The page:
Folkard Asch, Tam Aung, Mathias Becker:
Root Iron Plaque Formation as Resistance Mechanism to Iron Toxicity in Lowland Rice


1University of Hohenheim, Institute for Crop Production and Agroecology in the Tropics and Subtropics, Germany
2Ministry of Agriculture and Irrigation, MCSE, Myanmar
3University of Bonn, Plant Nutrition in the Tropics and Subtropics, Germany

Iron toxicity is one of the most important abiotic stresses limiting rice production in lowland systems. Fe toxicity during the seedling stage widely affects the yield of lowland rice in the Tropics. The most efficient way to address Fe toxicity is via resistant genotypes. To date screening tools for Fe-toxicity tolerance in rice are based on leaf symptoms and yield, but not on actual resistance mechanisms such as exclusion or tolerance. Thus, cultivars that reportedly showed Fe(II) tolerance frequently succumb to iron toxicity. Recently we developed a mechanistic early screening method that allows the investigation of actual tolerance mechanisms. However, the rice roots are not accessible in this screening method and it is not possible to identify the Fe exclusion potential or retention power of rice roots. The aim of this research was to adapt this screening tool in a controlled growing environment that allows accessing the rice roots.

Rice seedlings were hydroponically grown in PVC boxes for 4 weeks and then subjected to three Fe treatments (0, 1000 and 1500 mg L-1 Fe(II) applied as FeSO4). Nitrogen gas was infiltrated to the cultural solution through porous stones to provide anoxic conditions. After 3 days stress exposure the rice seedlings were scored for iron toxicity symptoms and, root Fe plaque, iron uptake and partitioning within plant tissues were determined. The amount of Fe formed as plaque at the root surface was approximately three times higher in all tested genotypes than the tissue-Fe concentrations of the rice cultivars. Genotypes differed significantly in the amount of Fe precipitated on the roots under low external Fe concentration and in the ratio between Fe taken up into the root and Fe formed as root plaque. The results indicate that the oxidation power of rice root plays an important role in genotypic resistance to Fe-toxicity as an avoidance mechanism and thus needs to be assessed in screening systems that evaluate rice resistance to Fe toxicity. Further studies to elucidate the mechanisms of root Fe plaque formation are ongoing.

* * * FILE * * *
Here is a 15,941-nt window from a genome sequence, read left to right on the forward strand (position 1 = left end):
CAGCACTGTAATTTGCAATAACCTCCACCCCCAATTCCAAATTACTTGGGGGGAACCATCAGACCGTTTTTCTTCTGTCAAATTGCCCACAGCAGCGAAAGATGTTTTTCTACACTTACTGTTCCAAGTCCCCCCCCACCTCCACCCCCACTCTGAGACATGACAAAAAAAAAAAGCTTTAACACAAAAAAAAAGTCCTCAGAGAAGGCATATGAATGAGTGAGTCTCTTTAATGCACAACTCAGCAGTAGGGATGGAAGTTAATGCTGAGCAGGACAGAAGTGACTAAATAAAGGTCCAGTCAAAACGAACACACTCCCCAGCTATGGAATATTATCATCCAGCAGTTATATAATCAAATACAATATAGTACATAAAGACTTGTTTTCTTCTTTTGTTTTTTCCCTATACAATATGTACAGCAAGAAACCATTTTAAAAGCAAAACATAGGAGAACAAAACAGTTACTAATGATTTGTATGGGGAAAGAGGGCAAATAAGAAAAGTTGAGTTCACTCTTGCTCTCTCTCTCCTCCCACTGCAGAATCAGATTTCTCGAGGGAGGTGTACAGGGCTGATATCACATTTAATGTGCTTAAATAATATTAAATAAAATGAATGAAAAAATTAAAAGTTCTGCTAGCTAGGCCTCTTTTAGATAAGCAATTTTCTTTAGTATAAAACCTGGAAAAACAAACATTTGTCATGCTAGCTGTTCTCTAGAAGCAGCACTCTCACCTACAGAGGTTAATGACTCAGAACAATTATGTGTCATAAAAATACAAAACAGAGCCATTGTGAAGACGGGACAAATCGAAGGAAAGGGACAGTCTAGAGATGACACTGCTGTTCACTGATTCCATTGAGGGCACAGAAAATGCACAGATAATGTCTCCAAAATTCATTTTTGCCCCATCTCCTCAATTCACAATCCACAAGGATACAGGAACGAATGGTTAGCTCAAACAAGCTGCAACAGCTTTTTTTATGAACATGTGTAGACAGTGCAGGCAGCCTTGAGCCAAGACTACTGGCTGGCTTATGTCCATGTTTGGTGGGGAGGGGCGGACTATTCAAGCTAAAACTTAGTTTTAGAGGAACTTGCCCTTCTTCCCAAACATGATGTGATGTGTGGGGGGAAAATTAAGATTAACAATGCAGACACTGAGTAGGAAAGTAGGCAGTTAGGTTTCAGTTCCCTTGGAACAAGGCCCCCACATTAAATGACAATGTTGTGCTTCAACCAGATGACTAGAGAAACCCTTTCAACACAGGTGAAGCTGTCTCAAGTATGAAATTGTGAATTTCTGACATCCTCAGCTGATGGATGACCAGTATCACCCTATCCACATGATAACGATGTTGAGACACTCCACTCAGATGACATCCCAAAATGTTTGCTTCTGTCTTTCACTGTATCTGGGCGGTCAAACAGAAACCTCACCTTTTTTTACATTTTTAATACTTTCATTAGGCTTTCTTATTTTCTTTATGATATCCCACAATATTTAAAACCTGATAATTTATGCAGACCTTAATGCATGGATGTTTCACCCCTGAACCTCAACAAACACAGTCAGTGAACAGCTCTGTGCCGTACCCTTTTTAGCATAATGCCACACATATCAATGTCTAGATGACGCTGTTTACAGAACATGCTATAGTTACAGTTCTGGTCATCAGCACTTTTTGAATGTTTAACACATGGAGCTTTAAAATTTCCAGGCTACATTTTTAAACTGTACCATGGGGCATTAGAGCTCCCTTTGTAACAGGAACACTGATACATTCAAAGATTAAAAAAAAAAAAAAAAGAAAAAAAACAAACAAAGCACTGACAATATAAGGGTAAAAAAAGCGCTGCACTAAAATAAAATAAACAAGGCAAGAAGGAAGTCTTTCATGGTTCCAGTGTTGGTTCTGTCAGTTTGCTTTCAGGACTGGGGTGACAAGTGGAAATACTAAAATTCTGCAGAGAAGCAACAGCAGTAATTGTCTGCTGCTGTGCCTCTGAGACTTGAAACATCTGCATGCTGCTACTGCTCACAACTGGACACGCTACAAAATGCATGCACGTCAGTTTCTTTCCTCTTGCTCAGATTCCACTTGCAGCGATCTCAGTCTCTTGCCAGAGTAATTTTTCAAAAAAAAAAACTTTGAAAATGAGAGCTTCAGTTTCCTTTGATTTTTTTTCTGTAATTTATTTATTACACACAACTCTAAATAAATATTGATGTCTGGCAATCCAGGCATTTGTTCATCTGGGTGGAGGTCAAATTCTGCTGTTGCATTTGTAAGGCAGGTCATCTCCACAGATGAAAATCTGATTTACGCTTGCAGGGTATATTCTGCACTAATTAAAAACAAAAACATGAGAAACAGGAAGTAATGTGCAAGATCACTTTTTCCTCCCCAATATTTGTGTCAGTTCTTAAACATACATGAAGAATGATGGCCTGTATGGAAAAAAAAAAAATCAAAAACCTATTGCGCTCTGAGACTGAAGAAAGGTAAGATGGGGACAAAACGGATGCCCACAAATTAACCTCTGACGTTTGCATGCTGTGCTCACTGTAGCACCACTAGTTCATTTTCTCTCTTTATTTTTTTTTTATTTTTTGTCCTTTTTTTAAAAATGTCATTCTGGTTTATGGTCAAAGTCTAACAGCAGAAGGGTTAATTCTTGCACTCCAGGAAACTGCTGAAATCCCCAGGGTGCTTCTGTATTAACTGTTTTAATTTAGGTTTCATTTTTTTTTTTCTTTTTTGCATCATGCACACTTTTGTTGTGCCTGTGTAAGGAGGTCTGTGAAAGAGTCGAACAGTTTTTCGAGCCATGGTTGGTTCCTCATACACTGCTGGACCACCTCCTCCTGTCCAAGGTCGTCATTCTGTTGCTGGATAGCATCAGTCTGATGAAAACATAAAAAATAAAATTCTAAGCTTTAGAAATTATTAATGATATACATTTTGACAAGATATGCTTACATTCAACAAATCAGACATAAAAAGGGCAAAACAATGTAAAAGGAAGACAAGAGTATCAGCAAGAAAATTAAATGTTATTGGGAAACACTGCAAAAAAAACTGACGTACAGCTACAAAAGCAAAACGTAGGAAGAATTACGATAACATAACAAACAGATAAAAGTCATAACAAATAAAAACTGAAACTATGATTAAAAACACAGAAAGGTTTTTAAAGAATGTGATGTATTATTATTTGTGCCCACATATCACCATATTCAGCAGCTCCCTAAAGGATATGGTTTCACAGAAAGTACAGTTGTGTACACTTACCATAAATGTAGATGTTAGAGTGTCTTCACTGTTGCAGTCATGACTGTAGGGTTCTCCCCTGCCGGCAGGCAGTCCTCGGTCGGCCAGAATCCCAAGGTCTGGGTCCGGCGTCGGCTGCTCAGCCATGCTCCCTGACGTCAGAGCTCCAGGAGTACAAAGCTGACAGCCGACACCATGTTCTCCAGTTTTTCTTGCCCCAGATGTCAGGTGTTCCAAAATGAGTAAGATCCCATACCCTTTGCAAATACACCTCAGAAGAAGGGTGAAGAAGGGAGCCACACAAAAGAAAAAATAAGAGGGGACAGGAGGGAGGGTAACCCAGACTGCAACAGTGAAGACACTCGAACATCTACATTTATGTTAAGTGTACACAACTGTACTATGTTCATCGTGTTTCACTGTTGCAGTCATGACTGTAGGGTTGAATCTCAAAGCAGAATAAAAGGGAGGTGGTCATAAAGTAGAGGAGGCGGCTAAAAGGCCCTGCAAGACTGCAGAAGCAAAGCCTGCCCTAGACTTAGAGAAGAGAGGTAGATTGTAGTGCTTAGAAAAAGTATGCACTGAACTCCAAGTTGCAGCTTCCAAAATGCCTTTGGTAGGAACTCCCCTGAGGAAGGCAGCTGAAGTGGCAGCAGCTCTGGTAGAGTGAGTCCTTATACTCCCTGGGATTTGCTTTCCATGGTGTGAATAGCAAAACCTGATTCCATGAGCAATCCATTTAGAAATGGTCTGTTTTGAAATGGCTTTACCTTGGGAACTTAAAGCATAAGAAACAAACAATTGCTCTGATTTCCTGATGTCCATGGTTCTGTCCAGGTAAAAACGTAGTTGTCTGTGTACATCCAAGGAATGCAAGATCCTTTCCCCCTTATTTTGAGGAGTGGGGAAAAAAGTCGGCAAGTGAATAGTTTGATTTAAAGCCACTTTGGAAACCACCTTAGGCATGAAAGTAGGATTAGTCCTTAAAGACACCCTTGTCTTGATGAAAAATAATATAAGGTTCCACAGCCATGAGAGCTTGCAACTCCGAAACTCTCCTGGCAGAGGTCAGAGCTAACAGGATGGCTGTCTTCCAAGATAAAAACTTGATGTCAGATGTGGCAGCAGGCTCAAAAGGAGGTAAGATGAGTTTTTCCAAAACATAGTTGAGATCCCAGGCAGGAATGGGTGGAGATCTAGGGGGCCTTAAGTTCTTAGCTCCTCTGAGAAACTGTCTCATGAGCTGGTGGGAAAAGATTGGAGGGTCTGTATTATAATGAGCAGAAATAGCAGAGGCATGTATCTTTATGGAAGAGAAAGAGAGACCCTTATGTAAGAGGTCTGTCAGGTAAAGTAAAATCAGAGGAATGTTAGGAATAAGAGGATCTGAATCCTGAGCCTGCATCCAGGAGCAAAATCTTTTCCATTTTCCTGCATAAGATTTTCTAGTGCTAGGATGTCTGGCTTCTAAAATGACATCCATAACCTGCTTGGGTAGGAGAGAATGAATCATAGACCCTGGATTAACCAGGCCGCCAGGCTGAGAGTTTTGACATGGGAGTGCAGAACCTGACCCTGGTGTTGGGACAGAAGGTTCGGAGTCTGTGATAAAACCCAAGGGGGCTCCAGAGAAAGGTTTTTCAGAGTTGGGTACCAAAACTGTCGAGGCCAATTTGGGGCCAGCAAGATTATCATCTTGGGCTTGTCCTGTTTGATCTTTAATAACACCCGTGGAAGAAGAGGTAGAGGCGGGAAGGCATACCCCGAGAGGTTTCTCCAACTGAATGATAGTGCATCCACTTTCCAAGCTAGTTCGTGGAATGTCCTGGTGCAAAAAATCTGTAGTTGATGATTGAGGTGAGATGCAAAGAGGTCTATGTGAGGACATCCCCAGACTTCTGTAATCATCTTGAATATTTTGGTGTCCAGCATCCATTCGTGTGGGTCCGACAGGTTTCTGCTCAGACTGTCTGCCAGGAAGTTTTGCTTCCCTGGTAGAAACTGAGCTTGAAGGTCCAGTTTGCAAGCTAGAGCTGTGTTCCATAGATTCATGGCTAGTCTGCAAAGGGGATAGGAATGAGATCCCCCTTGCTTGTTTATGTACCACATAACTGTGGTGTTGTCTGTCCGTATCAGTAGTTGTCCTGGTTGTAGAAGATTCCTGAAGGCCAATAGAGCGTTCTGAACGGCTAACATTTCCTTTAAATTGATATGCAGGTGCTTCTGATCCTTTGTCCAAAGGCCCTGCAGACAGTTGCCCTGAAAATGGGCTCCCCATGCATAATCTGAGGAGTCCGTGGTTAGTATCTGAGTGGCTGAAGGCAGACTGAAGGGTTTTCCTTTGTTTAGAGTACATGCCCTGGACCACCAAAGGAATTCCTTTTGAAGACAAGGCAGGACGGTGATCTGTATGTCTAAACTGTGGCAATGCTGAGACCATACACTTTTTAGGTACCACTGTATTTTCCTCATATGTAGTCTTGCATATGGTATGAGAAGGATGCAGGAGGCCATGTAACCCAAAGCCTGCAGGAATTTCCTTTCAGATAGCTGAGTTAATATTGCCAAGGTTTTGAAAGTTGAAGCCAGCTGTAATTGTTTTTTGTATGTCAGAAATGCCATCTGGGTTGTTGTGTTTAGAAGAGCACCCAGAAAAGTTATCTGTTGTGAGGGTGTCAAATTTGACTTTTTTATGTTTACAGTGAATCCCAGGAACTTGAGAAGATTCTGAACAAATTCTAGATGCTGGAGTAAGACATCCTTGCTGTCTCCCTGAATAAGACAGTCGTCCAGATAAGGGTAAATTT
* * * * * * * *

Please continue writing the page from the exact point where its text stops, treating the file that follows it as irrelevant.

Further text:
Keywords: Iron uptake, leaf symptoms, Oryza sativa, oxidation power, rice


Contact Address: Folkard Asch, University of Hohenheim, Institute for Crop Production and Agroecology in the Tropics and SubtropicsGarbenstr. 13, 70599 Stuttgart, Germany, e-mail:
Andreas Deininger, November 2007